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LARGEST SWORN CIRCULATION IN NORTHERN Indiana.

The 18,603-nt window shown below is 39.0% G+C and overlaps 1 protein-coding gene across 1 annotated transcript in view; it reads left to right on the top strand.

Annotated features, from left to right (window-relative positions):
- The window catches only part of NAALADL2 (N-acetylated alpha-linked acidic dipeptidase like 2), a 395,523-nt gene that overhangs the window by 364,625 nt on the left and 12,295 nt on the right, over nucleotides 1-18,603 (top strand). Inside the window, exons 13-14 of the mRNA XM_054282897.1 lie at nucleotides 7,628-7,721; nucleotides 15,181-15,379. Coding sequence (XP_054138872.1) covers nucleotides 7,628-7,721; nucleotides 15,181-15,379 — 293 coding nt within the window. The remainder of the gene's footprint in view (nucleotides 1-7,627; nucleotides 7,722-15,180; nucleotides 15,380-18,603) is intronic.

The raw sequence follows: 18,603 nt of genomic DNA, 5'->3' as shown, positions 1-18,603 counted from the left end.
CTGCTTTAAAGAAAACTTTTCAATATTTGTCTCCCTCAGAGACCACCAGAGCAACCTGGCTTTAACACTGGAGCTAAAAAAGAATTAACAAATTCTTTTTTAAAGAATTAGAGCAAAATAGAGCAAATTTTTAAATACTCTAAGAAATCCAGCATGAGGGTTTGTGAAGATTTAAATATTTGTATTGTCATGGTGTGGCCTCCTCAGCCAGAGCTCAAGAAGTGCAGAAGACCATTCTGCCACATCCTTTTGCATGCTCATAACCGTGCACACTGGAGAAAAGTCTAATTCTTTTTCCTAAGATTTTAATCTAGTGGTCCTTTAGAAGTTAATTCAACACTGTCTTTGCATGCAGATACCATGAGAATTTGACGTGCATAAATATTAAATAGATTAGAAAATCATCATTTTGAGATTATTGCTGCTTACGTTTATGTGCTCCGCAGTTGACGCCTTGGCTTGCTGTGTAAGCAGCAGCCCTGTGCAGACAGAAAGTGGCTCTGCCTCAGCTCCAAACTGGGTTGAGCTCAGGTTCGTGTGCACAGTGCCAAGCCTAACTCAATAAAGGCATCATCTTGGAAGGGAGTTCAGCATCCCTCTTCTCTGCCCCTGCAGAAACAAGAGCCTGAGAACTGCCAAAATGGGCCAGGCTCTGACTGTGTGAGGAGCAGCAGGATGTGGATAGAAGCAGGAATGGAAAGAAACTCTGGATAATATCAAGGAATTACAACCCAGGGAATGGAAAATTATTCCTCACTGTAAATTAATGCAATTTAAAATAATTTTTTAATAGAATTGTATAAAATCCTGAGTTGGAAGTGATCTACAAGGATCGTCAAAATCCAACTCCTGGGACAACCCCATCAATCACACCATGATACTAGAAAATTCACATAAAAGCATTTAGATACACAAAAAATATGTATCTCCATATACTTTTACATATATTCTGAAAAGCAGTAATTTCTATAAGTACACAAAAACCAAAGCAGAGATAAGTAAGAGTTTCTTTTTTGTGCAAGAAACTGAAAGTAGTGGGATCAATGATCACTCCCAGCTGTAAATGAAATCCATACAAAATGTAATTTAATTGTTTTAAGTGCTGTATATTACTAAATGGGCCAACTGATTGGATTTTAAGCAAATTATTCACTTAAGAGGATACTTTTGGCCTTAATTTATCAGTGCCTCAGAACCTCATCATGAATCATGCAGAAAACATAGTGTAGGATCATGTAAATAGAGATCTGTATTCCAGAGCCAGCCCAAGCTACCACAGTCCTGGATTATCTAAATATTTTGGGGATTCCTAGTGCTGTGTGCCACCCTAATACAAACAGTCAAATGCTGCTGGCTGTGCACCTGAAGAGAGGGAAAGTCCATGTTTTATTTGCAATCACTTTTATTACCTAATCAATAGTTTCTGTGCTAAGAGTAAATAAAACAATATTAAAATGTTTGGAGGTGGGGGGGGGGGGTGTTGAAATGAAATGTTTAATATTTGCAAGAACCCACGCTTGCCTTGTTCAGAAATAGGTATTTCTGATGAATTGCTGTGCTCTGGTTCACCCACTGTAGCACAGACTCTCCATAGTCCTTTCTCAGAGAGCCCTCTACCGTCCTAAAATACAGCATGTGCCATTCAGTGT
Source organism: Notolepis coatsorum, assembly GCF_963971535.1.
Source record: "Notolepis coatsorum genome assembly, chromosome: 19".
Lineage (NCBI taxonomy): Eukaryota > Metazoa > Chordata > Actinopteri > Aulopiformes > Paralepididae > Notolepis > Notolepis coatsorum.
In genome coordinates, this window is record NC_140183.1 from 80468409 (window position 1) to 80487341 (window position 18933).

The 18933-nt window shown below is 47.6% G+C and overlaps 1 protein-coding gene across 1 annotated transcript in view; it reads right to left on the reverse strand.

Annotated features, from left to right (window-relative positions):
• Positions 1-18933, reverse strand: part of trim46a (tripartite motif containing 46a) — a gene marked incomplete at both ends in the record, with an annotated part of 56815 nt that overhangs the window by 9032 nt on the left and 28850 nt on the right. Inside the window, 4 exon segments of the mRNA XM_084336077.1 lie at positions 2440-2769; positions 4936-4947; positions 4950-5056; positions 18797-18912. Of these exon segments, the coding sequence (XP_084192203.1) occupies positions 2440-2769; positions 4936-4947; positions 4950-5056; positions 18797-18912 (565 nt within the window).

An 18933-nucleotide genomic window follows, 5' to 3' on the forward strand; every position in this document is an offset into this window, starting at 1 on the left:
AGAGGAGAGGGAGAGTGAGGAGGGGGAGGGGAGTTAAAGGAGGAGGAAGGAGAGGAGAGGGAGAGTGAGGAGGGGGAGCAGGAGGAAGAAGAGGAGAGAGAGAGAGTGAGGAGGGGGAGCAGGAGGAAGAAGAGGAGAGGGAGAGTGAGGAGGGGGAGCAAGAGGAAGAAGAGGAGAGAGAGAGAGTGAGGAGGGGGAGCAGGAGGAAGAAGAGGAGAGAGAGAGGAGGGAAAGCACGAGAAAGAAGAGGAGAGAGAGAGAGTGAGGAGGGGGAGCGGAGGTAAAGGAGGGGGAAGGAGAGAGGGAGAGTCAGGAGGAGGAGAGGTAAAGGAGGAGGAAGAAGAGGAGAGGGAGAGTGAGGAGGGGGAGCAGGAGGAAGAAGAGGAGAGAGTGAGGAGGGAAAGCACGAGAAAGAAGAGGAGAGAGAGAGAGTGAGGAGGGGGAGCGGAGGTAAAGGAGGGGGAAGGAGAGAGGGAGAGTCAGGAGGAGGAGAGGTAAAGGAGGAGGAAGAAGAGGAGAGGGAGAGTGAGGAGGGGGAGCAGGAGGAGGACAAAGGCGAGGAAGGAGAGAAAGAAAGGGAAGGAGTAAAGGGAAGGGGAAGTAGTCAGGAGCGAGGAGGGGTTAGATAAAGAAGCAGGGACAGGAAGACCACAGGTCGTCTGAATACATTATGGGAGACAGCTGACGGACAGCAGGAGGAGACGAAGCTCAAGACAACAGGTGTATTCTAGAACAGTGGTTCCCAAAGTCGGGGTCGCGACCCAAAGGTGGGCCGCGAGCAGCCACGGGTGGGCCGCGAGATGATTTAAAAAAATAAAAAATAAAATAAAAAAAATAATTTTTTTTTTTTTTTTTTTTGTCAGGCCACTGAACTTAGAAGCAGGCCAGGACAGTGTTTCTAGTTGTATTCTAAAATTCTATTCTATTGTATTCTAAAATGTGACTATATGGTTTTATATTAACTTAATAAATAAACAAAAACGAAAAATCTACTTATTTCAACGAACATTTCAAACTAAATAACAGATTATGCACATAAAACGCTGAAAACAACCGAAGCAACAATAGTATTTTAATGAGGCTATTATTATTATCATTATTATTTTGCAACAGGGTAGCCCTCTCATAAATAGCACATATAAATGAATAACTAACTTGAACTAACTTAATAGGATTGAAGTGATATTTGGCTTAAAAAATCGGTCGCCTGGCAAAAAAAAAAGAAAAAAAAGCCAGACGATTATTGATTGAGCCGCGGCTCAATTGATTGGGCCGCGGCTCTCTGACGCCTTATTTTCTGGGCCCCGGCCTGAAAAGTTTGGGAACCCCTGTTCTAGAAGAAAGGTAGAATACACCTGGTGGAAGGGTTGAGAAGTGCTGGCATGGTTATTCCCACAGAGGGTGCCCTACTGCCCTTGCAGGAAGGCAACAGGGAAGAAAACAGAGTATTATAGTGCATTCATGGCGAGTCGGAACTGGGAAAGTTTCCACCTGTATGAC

il THE WEATHER Ir.ili.ua: Fair anil warmer Saturday. S in day fair; inojerato. west winds. Iiwrr Michigan: Fair Saturday; slov.lv rising temperature. S'un lav fair; m n il r .1 t e northwest w ind?. u Edition in i': i i! AVERAGE DAILY NEWS-TIMES CIRCULATION FOR JULY WAS 16,817. READ THE 'WANTS' PRICE TWO CENTS j VOL. XXX., NO. 249, SOUTH BEND, INDIANA, SATUKDAY, AUGUST 30, 1913 flFTEBNOON BEND NEWS nrnr K m ID ir WILSON ON SHORT VISIT Will Stay at Cornish, N. H., Un-j til Tuesday Unless News; From Mexico Requires His Presence at Washington. MORE AMERICANS ON WAY TO THIS COUNTRY Are Taking President's Warn ing and Hurrying. Home Many Due in American Ports Today and Sunday. WAS! 1 1 X G T ) X . A u sr. ?, 0 . P r f s "Wilson loft Washington late Friday for tho summer capital at Cornish, X. H., still hopeful of favorable culmi nation of tho negotiations undertaken by the country to bring about peace in Mexico. t Although no affirmative nation on cither side had been reponed up to the. time of the president's departure, encouraging dispatches were, received from Nelson o'Shaughnessy, in charge or' the American embassy at Mexico City, bearing on the general situa tion. Thest- reached the president a few hours before train time and led him to determine upon a short rest over I'ibor day. Nothing in the advices from Mexico City gave the administration officials cause, for particular anxiety and it was the general conviction that a lull in tho diplomatic exchanges would be beneficial to all concerned. The president, it is known, feels that good yxLy come from an opportunity for th, position of this government, as announced in his message of Wed nesday, to "sink in". incitement subsiding" over the ex change of proposals and replies would, it was believed, lead to fur ther negotiations between the officials of Mexico City and John land, per sonal representative of this govern- It's All lp to I.llltl. Mr. Lind, it was asserted Friday night. had been instructed from Washington to continue to act at his own discretion as to whether he should await developments at Vera Cruz or return to Mexico City. Up to a late hour no dispatches had been received at the state department from Mr. Lind. Secy. Rr.yan said before leaving for an overnight trip in Pennsyh ania, that he believed the en voy -nild remain in Vera Cruz Fri day night. L'arly in the day Mr. Rryan conferred with tho president over the reply of Senor Oamboa. Mex ican secretary of foreign affairs, to Mr. I,ind's second note. They also considered a message sent by Mr. land to Washington Thursday after noon. That these latest communica tions gave reason for hopeful expecta tions was freely admitted. ?dr. Lind, it was reported, probably would make, the next move in the negotiations, which the president em phatically asserted in his message had not been closed and could bo re Fumed on the intiative of either na tion. Tho fact that tho Mexico City olllcials in tneir second note of reply liad receded from the demand for an exchange of accredited ambassadors, it was pointed out. left an opening for future moves. The view was ex pressed that tho Camboa reply to tho second American note might actu ate Mr. land to address a third note to tho officials of tho Huerta gov ernment. Might Forward Message. Acting at his own discretion, it was FUggestcd, that tho American repre Fcntathe might forward a message to Mexico City from Vera Cruz before determining upon going to the Mex ican capital In person for a renewal cf direct negotiations. Many art Leaving1. Reports to the statu department I" rid ay continued to tell of the exodus of Americans from Mexico. From Tampico came news of large numbers gathering from San Luis Potosl and adjacent states and it was said hun dreds were expectd it Vera Cruz from the southern interior states to await embarkation. While many probably will go to New Orleans and Galveston. It is expevted that not a few will seek F ifety in Cuba, Vhile some will go to 3 Europe. Consul Letcher at Chihuahua re ported that a train left that city Tnursday bound for HI Faso carrying a party of Americans including 5 4 men. 1 women, 17 children and a number (,f other foreigners. He said however, that owing to the condition f the tracks, no forecast can bo m!e of the time of their arrival at 111 Faso. Other advices stated that 4 0 refugees who made their waj' from Durango to Vera Cruz, were due to arrive in New Orleans Saturday. Fourteen others n the steamer City of Mexico now are enrouto to the fame city from Vera Cruz. NEW YORK LEADS IN NUMBER IN MILITIA Indiana .vts SN7.MM lYom the Gov eminent For Ie of the Na tional (luanN. WASHINGTON. Aug. TO. An nouncements made Friday by the war department of amounts allotted to the various state militia organizations un der two approprl uions of 2.00 iV' each, one for promotion of rlf'.e prac tice, and arms, equipments and camp purposes, the other for supplies and Ammunition. The money was appor tioned according to enlistment Miength. New York heading the list v ith 14.900 men. Among the allot ments are; Illinois, flsi.O-OO; Ohio, JHG.ijOO; Indiana. fST.OOO; Michigan. Iyo.jc0; Kentucky. 573.000. TO SUMMER HOM NO AFTERNOON PAPER MONDAY The afternoon edition of The News-Times will not be printed Monday, Labor day. The subscribers to the. after noon edition, however, will re ceive the morning edition, which will be printed as usual. All advertising running reg ularly in the Monday afternoon editions will be printed in the morning instead. . HERE ON ft (BIT First High Lord Chancellor of Great Britain Believes in Suffragets But Not in the Militant Branch. NFW YORK. Aug. 30. Viscount Ilaldane, the tlrst lord high chancel lor of Great II ni tain to leave his coun try since Cardinal Wolsey went to France four hundred years ago, ar rived here Friday on the steamship Lusitania for a flying visit of live days in this country and Canada. The lord high chancellor, whose position in England corresponds to that of chief justice of the supremo court of the United States, Is here as a guest of the American liar as sociation before which ho will deliver an address at its annual meeting at Montreal next Monday. Friday night he was entertained at a dinner given in behalf of the association by C. A. Severance of St. Paul. His intinerary includes visits to West Point and Al bany. Previously warned that ho might expect to be interviewed by American newspapermen on his arrival In New York, the chancellor smilingly greeted a delegation of them who boarded the Lusitania at Quarantine and submit ted to another interview when he reached the hotel where he is mak ing his headquarters in this city. Lord Ilaldane freely discussed many questions of tho day, declared that he was in favor of woman suf frage, prophesied that a millinenium of peace was not far off said the rela tions between Germany and England were never more cordial, praised the intellectual growth of the United States, and predicted that home rule for Ireland would be an accomplish ed fact. With a merry twinkle in his blue eyes, the lord high chancellor Joked and quipped with his interviewers be tween serious remarks and conceded the American custom of interviewing distinguished visitors was "deliglfl fully progressive." .Lord Ilaldane chuckled when the question cf women suffrage was brought up. "Yes, I am a suffragist", he said, "but I do not approve of the militant suffraget. You are fortunate to have no militant suffragets in this country and I sincerely hope the mili tant idea will not gain a foothold here. The methods of the English suffragets have delayed equal suf frage for years". WOMAN HURT AT FAIR Falls From Platform in Front of Show at La port e. Special in News-Times. LAPOHTE, Ind., Aug. HO. Miss Agnes YanDerwarm. daughter of Mr. and Mrs. Edward VahDerwarm. this city, was seriously injured Friday when she fell from a platform in front of one of the shows at the county fair. Miss YanDerwarm had a small sister in In r arms and the baby started to jump. In trying to hold the baby she lost her balance and fell live feet to the ground. She managed to hold the baby so that she was not injured and as a result was more seri ously injured than she would have been otherwise. RELEASE LIFER TO GO TO FUNERAL 0FHIS MOTHER INDIANAPOLIS. Aug. .".0. Gov. Ilalston granted permission Friday to Oarlield Pohall. serving a life sentence for murder, to attend the funeral of his mother at Seymour. Ind. Two brother's appealed for Hohall's release and agreed to pay the trans portation of a guard to accompany him. SUITS FILED AGAINST FORMER CONGRESSMAN 1!. 1. Cmmpacker Is Accused of Agreeing: to Sell Land in Cary Hut Hacked lovn. LAPORTK. Ind.. Aug. ?,0. On the allegation that he caused them to lose the profits on a land deal, former Congressman E. I). Crumpacker Is made defendant in a damace suit for $13,000. filed by Jeff cry and Morgan, realty dealers of Gary, and venued her Friday from Porter county. The complaint states that Mr. Crumpacker agreed to sell twenty acres of land near Gary to the realty firm at $"i0 an acre and was paid $100 to bind the bargain. Later the $100 was returned and the d al de clared off by Mr. Crumpacker. Since then the land has become a part of Gary and has soared in value and the realty firm asks to be reim bursed for the profits lost. VISCOUNT ft 01 REPUBLICANS PLAN FALL CAMPAIGNS Move is Made to Reduce Num ber of Delegates From the Southern States But Action is Delayed. WASHINGTON, Aug. S3. The re publican congressional committee Fri day organized and outlined its general plans for the coming campaigns Rep. Frank P. Woods of Iowa, who is regarded as a republican progressive, was elected chairman, lie announced that the committee's work from now on would not be in the line of direct aid to individual candidates, but in furnishing information to the voters of the country. Attention will be given at once to the pending contests in the third Maine, twentieth New York, first West Virginia, and third Maryland congressional districts. The commit tee is preparing for the first time in its history to take part in a sena torial election in Maryland where a successor is about to bo elected to Sen. Jackson. Next year there will be 31 United States senators elected in the various states. The committee purposes to avoid any conflict between its plans and the work of tho national repub lican committee, which it is gener ally accepted here probably will meet in Washington within 60 days after the signing of the tariff bill. Kep. Steenerson of Minnesota and Kinkaid of Nebraska, were added to tho personnel of the committee, to represent their respective states. John Eversman, for years secretary to Mr. McKinley and assistant treas urer of tho committee during the past three campaigns, was elected secretary Friday. lie. was secretary of the Taft bureau during the last national campaign and is assistant secretary of the national republican committee. liep. Crampton of Michigan intro duced a resolution to call a national convention and to reduce the repre sentation of the southern states. It was determined, however, to refer these questions to the executive com mittee. DRIVERS ARE BLINDED BY AUTOMOBILE LIGHT Rugbies Collide and One Is Thrown Pack Over Abutment and Into River. LOGANSJOIIT, Ind.. Aug. 30. Tn a collision of buggies on the bridge spanning Little Deer creek near this city, the rig occupied by the Rev. II. R. Todd, his daughter, Minnie, son. Thomas, and grandson, Pernard. was backed over the abutment and fell 25 feet into tho river. Rev. Mr. Todd and his daughter, the most seriously injured are at their home in Young America and in a critical condition. When the buggy fell the horse was also dragged down and instantly killed. The collision was due to the fact that drivers of the rigs were blinded by the lights on passing automobiles. SEES UNIVERSAL PEACE DESPITE BALKAN WAR Past of the Lato Sir William Randall Cromer is Unveiled at the Hague Meeting. Till 1 1 AG UK. Aug. .10. The cere mony of the unveiling Friday by An drew Carnegie of a bust of the late Sir William -Itandal Cremer in the hall of Justice of the new Peace palace was the occasion for a great demonstration in favor of the peace movement. ir Wm. Randal Cremer was tne originator or the inter-par-Hamentary conference, a winner of the Nobel peace prize, and for 7 years secretary of the International Arbitration league. The hall was crowded for the cere mony. The Right Hon. Thomas TUirt, dean of the British house of commons, re plied to Mr. Carnegie. He said that all things pointed favorably to the realization of Cremer's dream of universal peace, despite the llalkan war. MEET AT PICHIGAN CITY Members of German Alliance Will (lather There Sunday. Special to News-Times. LAPORTK. Ind., Aug. DO. Ar rangements are being made for the state meeting of the German alliance at Michigan City Sunday and Monday. A largo number from Lapnrte will at tend and it is expected that at least HOO delegates from different parts of the state will be present at the gath ering. The convention will be pre sided over by Joseph Kellar, presi dent. GOV. ItALSTOX ADDS TO HIS DUKOC HIHID. INDIANAPOLIS. Aug. :,0. Gov. Ralston missed his lunch Friday to buy rive Duroc brood sows, the kind with blue blood in their veins, which are to be added to his herd of swine on his Roone county farm. The governor left the executive offices at 12 o'clock, rode on an interurban car 15 miles into Han cock county, walked a mile to a stock farm, bought the fancy hog.s and was back at his desk in the state house at 2 o'clock. The governor, wearing a white necktie, might have passed for a Methodist ministr and the farmer did not recognize his hog customer as the state's chief exec utive until after the bargain had been made. SNAPSHOT SHOWS PRES. WILSON READING HIS MEXICAN MESSAGE TO CONGRESS pvK JmW V -Si: t:m ,.WV I f:.:: - -jm, Ill HEXT HOVE AMERICA Lind is Still at Vera Cruz While Mexican Government Has Made No More Proposals to United States. MEXICO CITY, Aug. P.O. The failure of John land, personal repre sentative of Pres. Wilson, to return to the capital from Vera Cruz is taken here to indicate that Washing ton and Mexico are agreed oh one thing at least, namely, that there Is no good to be accomplished by the trip. Mr. Lind is still in Vera Cruz, awaiting instructions. The Mexican government has made no further pro posal or concession to the United States. It is considered here that the next move must be made by Washington. Officials hero Friday viewed the situation more brightly because of the notation of a 12,000,000 peso loan, which was taken by three local banks, the National, the Rank of London and Mexico, and the lianeo de Com mercio y Industria. The exodus of Americans from tho capital on account of Pres. Wilson's warning to them to leave the country was greater Friday than on Thursday, but not so great as had been antici pated, since many Americans took the attitude that there was no reason to get out unless intervention was a certainty. Doubt Judgment. Many persons appeared inclined to doubt the judgment of the admini stration for the statement that the lighting would become sharper as a result of the cutting off the supplies of ammunition. These persons seem ed to believe that the increased ditli culty in both sides in obtaining am munition would result in less active operations and therefore reduce the danger to Americans. Consul Gen. Shanklin's oifice again Friday was besieged by anxious Amer icans, the majority of whom sought information regarding the president's warning. A large number of them however availed themselves of the op portunity to secure from the consul general transportation to the United States. PARIS COMMKXT. PARIS, Aug. The atitude of the French government on the situa tion between the United States andi Mexico sakvs the Matin, !s inspired by the traditional friendship toward the United States and a keen desire that all American questions bo arranged in agreement with the Washington government. French representatives to the United ' States and Mexico, the Matin con tinues, have been instructed to aid as much as possible in bringing about an understanding between the United States and Mexico. The foreign of tice is convinced the United States has no other aim than to re-establish peace in Mexico for which country the United States sincerely wishes prosperity and peace. Official circles praise the honesty, moderation and i calmness exhibited in the attiude of j Pres. Wilson and the American peo- ' pie." : SOUTH BENDER ENTERED; i William ITdgren to Take Pan in the Motorcycle Races. j Special to News-Times. LAPORTK. Ind.. Aug. 3 0. William Kdgren, South Rend, is one of the entries in the motorcycle races here Labor da.v, which are being conducted under the auspices of the Iaporte Mo torcycle association. Arrangements have been made for a five mile, a three milo and a 10 mile professional race. Four professional entries have been received. The races will be held be fore the basebaj! ame between Mich igan City and Iaporte. Laporte plays at Michigan City Sunday in the sec ond of a five came series and here Labor day in the third game of the scries. PLACE FOR STUTESMAN WASHINGTON, Aug. .",0. Pres. Wilson has approved the appointment of James S. Stutesman of Indiana as chairman of a Panama-Pacific expo sition commission to Central Amer ica and the West Ind'.es. stutesman U comnitsioncr general. 15 UP 10 CAMISETTI GOT M0NEI FOB GIRL Maiha Warrington Testifies That De fendant (iavc $20 to Lola No iris. KAN FRANCISCO, Aug. CO. The trial of F. Drew Camlnetti rolled suf liciently forward Friday. The wit nesses and the evidence of the government were with few exceptions identically the same, as in the case of Maury I.Diggs, convicted of violating the Mann white slave law. Marsha Warrington had the stand for the greater part of the day and her testimony went to show that Caminetti was guilty of assisting in transporting her and Lola Norris from Sacramento to Reno. The efforts ot the defense was to, prove that Caminetti had played a passive part. One passage of the cross-examination is representative of its whole trend. "At the meeting between Diggs, Caminetti, Miss Norris and yourself on the Saturday before you left for Reno the meeting at which you two girls agreed togo Mr. Diggs did all the talking and Mr. Caminetti sat by and agreed to everything by keeping iuiet. Is that the way you be understood?" Agreed to Everything wish to 4 'Mr. thing." "Rut not?" Here Caminetti agreed to every- he agreed passively, did he the. court interrupted "Is it your theory, Mr. Howe," .asked Judge Van Fleet, "that Mr. Caminetti was taken along also?" "Our theory, your honor, is that Mr. Caminetti had nothing to do with taking these girls to Reno. The party went and he went along with it. We do not contend that he was abducted but we hold that because of certain conditions that party of lour found it necessary to leave Sacramento without delay and took the tirst train without regard to its designation." Against this contention was the tes timony of Miss Warrington that Cam inetti had furnished the money for the trip and that he had given $20 of if to Lola Norris, out of which she should buy her passage. In this statement and in her repeated affirm ations that Caminetti had agreed to everything Diggs had proposed, the witness was not shaken. When a brief redirect examination shall be finished next Tuesday, Miss Warrington's ordeal will be over. Lola Norris will follow her on the stand. NAMES PREVENTION DAY October I) Set Aside to Remedy Tire Condtion. INDIANAPOLIS, prevention day is tc Indiana Oct. whi 42nd anniversary of Fire Marshal W. day asked Gov. Ral proclamation calling Aug. Fire be observed in h will be the the Chicago fire. E. Loimley. Fri ston to issue a rpon the people ct their premises ?rmine whether fire. The public of the state to inspt on that day to det there is danger of schools and commen alse will be asked ' fire prevention metr ial organizations o give study to ods. OVER THE HILL TO THE P00RH0USE A striking local story will be one of the features of this week's Sun day paper, from the pen" of Miss Margaret Tobin. Ry special ar rangement, it will oe illustrated by a drawing made specially for it by Mrs: Grace Canedy- Oilman, noted artist who iz no.v making her home in South Her d. The summer fiction story this week will be by Gouveneur Morris, and is one of the best of the entire series of exceptional fiction. It will be illustrated by a photograph poed for by Pauline Fredericks, "the most beautiful girl in Amer ica." An authoritative article on the public schools system by Ella I'lacg Younir. superintendent of schools at Chica::c, another Mary O'Royl O'R illy s'.ory. an import ant announcement to the youthful gardeners about the News-Times' next vegetable exhibit. "Rinyville Regie." "How you lik to be the Crossing Cop?" and other import ant features will appear. DE PJUJU CAPTURES m MILE HUGE Joe Dawson is Only Slightly Behind in the Road Race for the Cobe Trophy Run at El gin, III., Friday. F.LGIN, 111.. Aug. CO. Two veteran drivers shared the honors of Friday's race for the Cobe trophy Ralph de Palma and Joe Dawion. The lormer won the i'.OL' miles grind in 4::1:."G but Dawson was only slightly behind going the distance in 4 : "i 9 : 5 J . De Palma drove a Mercer while Dawson piloted a Daltal, a new car. The course is approximately 8 1-1 miles requiring oG laps to complete. William Chantder had driven his Ma son car Co laps when starter Wagner signalled that the contest was at an end and that third money went to him. De Raima's average, GG.S miles per hour, is slightly better than the pre vious record for this eent which is an annual preliminary to the Klgin National to be run with fifteen big cars Saturday. The other five drivers who entered the race were disposed of as follows: Undlcott Ts Out. H 2 ."'. wat K son. Kndicott. in Nyberg. went out at miles after twice breaking his r pipe and his car catching fire. V. Rickenbacker, pilot of a Ma was in his twenty-eighth lap when the race was called. Spencer Wishart and his Mercer lasted miles when a broken spring sent him to tho side lines. C. W. Luttrell. another Mercer driver lasted 12." miles when he quit with a burned out connecting rod. Ralph Mulford. .'mother Mason pi lot, was out in the tenth lap after leading the field, with his crankshaft broken. There were no accidents of a se rious nature although Kndicott was exhausted when his machine quit. lie recuperated in the field hospital. The weather was fair, and while the track was a bit faster than a year aire, it was rougher than those who had been working on it had ex pected. Ten thousand persons saw the race but tlip main event tomorrow is expected to bring out a much larger crowd. De Palma In Lead. bo Palma took the lead in the t'-nth lap when Mulford retired. Daw son trailed in behind and those two fought it out for the remainder of the distance. De Palma was de layed only a few seconds at the pit, both times for tires which were re placed with great speed. Dawson al-o made two changes but they re ouired more time. WORKMAN ELECTROCUTED Grabs Rulb to Ariju-t It Over His Work Reneli. MARION, Ind.. Aug. .10. Wesley St a hi. 21. was elect roeu ted at the Malleable Iron works here Friday when, it is said, lie grasped an eb-c-trje liht bulb to adjust it over the b-mch where ho worked in the mould ing department. A pulmotor was used in an effort to resuscitate him but without avail. OFFERS REWARD FOR HUSBAND'S SLAYER Mr Frank Talk Claims- Foul Play Was the Cau-e or Talk's Death. Indianapolis. Aug. :;". Mrs. Frank Falk, widow of the real estate dealer v.'hu w;ls found shot to death en the temporary brUK'e over White river at Washington st.. two weeks au-o. Friday offered a reward of $0e0 for st and conviction of her hus th am band's slayer. "Mr. i'alk was murd red and there can be no doubt of it." ch . -hired the widow in announcing the reward. "I am not now able to dis-uss the death of my husband, but 1 want everybody to know that I believe in hi:n and be lieve that he met with foul play. I am constantly gaining strength and expect soon to be able to confer with the podco and Coroner Durham." UlfiEQ THAT m mi IN ft VICTORY Thaw May be Forced Into Court at Once on ihe Granting of a Habeas Corpus Writ to Can adian Attorneys. THOMPSON REFUSES TO TELL OF ESCAPE Man Who Helped Thaw Leave Matteswan is at Liberty and Seems to Have Plenty of Spending Wcney. SHKRRRookr, Quo.. Aug. ro. It was reoorted in Shorbrooko arly Sat urday that Superior Judge Hutchin son, returning from his vacation, has acreed to grant to Canadian lawyers, acting for New York state, a writ of habeas, corpus, (ailing for the pro duction of Harry K. Thaw in court at once. This move if carried out. imght de feat Thaw's lawyers in their attempts to keep him in jail indefinitely. Do minion immigration authorities who had left town hurried back here t wait new developments. HKRT'.ROOKi:. Que.. Aug. HO. New York state made no step forward Friday in its fight to return llarrv K. Thaw to Mattcawan asylum. He remains in the Sherbrooke Jail on a commitment which will not bring him into court until the King's bem a convenes in October and William Travels Jerome, conferring with Ca nadian counsel, has been unable to secure the throwing of the bolt that detains him. Roger Thompson, erstwhile Tim s Square chauffeur, lounged about tho hotel corridors Friday afternoon, lunched and dined ne.tr Jerome, wrote letters to friends, walked the streets unmolested and kept rilonce as re gards the Thaw case. He was re leased on ."!j0 bail Friday on the double charge .f having entered Can ada "by stealth," and of having aide. I an undesirable. Thaw, to cross the border. He will be tried on the.-., charges, barring further postpone ment on Wednesday next. Furnished with counsel by the Thaw family and served with spend ing money, presumably from the same source, Thompson flatly and repeat edly refused to tell what transpired on and after the Sunday morning on which ho drove Thaw away from tin: asylum. He Will Not Squeal. "I would not squeal if you gave me the whole town of .Sherbrooke," said Roger. "I believe Thaw is sane and I wouldn't say one word to hurt hH cas . I want to see him get away. 1 won't jump my bail. I can't go back to New York because they have a warrant out charging me with con spiracy. That worries me a whole lot. My edd mother is worried about me. too. Rut I wrote her today telling her not to be. I am a Rritish subjec t and I hope to beat this case and Just now it would be crazy of me to gic the details of the trip with Thaw. After driving him away from Mat tcawan I came with him Into Cana da because a lawyer told me they couldn't touch us up here. I was the one who hired W. L. .hurthff at Coatieook to look out for Thaw. Then I came on here to Sherbrooke." Two Return Home. District Attorney Conger and Sher iff Hornbeek of Dutchess county re turned home Friday. They had wait ed here since Wednesday last, hoping Thaw would be turned over to the im igration authorities and be deported to Vermont. Jerome and Franklin Kennedy, deputy attorney general of New York, said Thursday night their plans are indefinite. They conferred all aftt moon trying to hit on a means of getting Thaw out of Jail but without success. The belief grew here Friday that disposition of the case rested solely with high Dominion officials and that through them only could any moo be made. There was a great deal of talk about New York's representative,! trying to induce Alexis Dupuis, the 'oati'ioK justice who committed Thaw to quash the commitment but so far as ould be b urned nothing came i it. Thaw's lawyer.-', having succeeded in keeping him in jail and thus thwarting his deportation, are wait ing for the other side to move. All indb ations proaged a long wait for Jerome unb-s some one higher up took a hand in the case. In the nrirb.r of his home at Coat-b'ooi-:. JiiMic- of tho Peace Dupula, frequently int rrupted by Mr.-. Imp::! talked tonl.-ht of th- attempts ma-b-to hae hi:.: to quash the Thaw com mitment. Commitment Regular. "I didn't think the commitmer.t was regular when I signed it." -aid Dupuis. "Rut tiie sht riff who bad Thaw v. as ery anx!,.-; n,. jho-h 1. held. They were ) in.-istant that I allowed myself to 1 p.-rs.:ad d. "Da Wedn-sda. 1 beib-ve. s.orrv men -Alio i alb d thems' lvis hnmigra- a ;th 3r::w s a 1 on me. Thev wanted me to right to S"herbrooke. b'.irir.g and turn hirr could:;'', do that. Tl;. v Kl e Thaw . R:-t loo-.-. had ?' go. I I maemne waning rut l did.: had a her.-e I wanted to s !! t ) w t . r rterr.oio. . wni.e later one of th :n hit k. He want d me t. ri'-'ht to another mag:- M hi. a I th eight I wa- s ! gri r t .'.'.. 1 '. j ! cap ;hV (if d my-. -If. P.ri. l.r.g w i:h the sau itio: ;h fair-play won't suff i in my hand--." Mr.-. D ipu's el::. er that her h .:". n.d "L t me te! ou puis. "I'm for Thaw, him for the w i 11. d. She K ta'I abl Mr--. Pt I wouldn't hur My husband i. not coing to do anythinj hasty. 4 i t